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All in the Family : Jul 9, 2010

Based on a familial DNA search, the Los Angeles Police Department arrested Lonnie Franklin, Jr., in connection with the 'Grim Sleeper' serial killer case, reports the New York Times. Colorado and California are the only US states with a "codified policy permitting a so-called familial search," the Times adds. Franklin's son Christopher had been convicted of a weapons charge and the state lab noted a familial connection between Christopher's DNA and DNA evidence from the old crime scenes. The police used a slice of pizza discarded by Franklin to confirm that match. Franklin was then charged with 10 counts of murder and one of attempted murder. While Attorney General Jerry Brown calls this "a breakthrough" and an "important" technology, the ACLU's Michael Risher says "it is a very imprecise tool" that "has the potential to invade the privacy of a lot of people."

At Gene Expression, Razib Khan adds "that worries about this technology strike me as a bit rich, in light of the fact that methods which are proven to be highly subjective and often inaccurate, such as fingerprinting and eyewitness identification, are accepted in the criminal justice system." He does, though, have concerns "about what the state could do with DNA data if the state became malevolent."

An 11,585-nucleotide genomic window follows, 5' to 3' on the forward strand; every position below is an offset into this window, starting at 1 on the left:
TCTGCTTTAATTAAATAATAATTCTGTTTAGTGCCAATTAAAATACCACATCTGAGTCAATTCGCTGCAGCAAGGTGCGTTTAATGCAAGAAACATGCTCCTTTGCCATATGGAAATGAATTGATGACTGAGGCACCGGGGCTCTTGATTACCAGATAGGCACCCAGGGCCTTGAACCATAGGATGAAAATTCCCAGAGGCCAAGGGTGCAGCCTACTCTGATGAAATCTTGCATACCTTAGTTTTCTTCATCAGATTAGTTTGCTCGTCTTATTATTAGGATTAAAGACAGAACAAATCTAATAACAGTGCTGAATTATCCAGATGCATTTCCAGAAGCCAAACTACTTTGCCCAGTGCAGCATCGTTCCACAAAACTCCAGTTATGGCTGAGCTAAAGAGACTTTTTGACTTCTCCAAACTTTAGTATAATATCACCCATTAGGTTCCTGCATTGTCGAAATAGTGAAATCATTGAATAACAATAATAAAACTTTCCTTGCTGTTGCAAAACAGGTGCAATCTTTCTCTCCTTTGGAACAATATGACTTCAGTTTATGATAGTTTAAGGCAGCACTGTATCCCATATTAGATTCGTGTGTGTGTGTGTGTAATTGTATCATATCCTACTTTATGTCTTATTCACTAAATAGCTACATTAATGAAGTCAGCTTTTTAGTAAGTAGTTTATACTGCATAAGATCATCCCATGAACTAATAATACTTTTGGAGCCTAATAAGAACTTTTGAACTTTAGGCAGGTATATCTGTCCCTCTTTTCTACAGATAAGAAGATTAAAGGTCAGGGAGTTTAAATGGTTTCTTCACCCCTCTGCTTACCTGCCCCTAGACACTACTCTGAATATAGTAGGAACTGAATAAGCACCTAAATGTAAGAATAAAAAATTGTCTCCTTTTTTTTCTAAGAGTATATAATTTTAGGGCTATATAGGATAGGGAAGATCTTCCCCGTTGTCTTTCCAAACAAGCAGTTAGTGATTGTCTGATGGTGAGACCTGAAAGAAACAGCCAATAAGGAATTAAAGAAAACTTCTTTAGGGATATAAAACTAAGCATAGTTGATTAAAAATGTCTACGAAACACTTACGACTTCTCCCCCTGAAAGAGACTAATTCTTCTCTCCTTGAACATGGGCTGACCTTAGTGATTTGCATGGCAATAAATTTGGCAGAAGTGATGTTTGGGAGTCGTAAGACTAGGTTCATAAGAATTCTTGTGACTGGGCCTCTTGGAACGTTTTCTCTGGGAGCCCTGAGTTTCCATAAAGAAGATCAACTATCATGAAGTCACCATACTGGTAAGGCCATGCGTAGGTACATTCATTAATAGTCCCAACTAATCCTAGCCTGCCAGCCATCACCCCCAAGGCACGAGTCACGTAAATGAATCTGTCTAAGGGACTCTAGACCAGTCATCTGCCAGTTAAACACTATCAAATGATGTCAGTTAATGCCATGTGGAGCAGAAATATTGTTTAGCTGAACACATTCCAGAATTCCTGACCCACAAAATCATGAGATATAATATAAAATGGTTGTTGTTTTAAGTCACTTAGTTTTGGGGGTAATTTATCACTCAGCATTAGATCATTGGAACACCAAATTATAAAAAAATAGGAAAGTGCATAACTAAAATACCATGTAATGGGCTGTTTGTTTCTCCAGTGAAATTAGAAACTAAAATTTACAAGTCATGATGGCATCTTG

The Scan

Missed Early Cases

A retrospective analysis of blood samples suggests early SARS-CoV-2 infections may have been missed in the US, the New York Times reports.

Limited Journal Editor Diversity

A survey finds low diversity among scientific and medical journal editors, according to The Scientist.

How Much of a Threat?

Science writes that need for a provision aimed at shoring up genomic data security within a new US bill is being questioned.

PNAS Papers on Historic Helicobacter Spread, Brain Development, C. difficile RNAs

In PNAS this week: Helicobacter genetic diversity gives insight into human migrations, gene expression patterns of brain development, and more.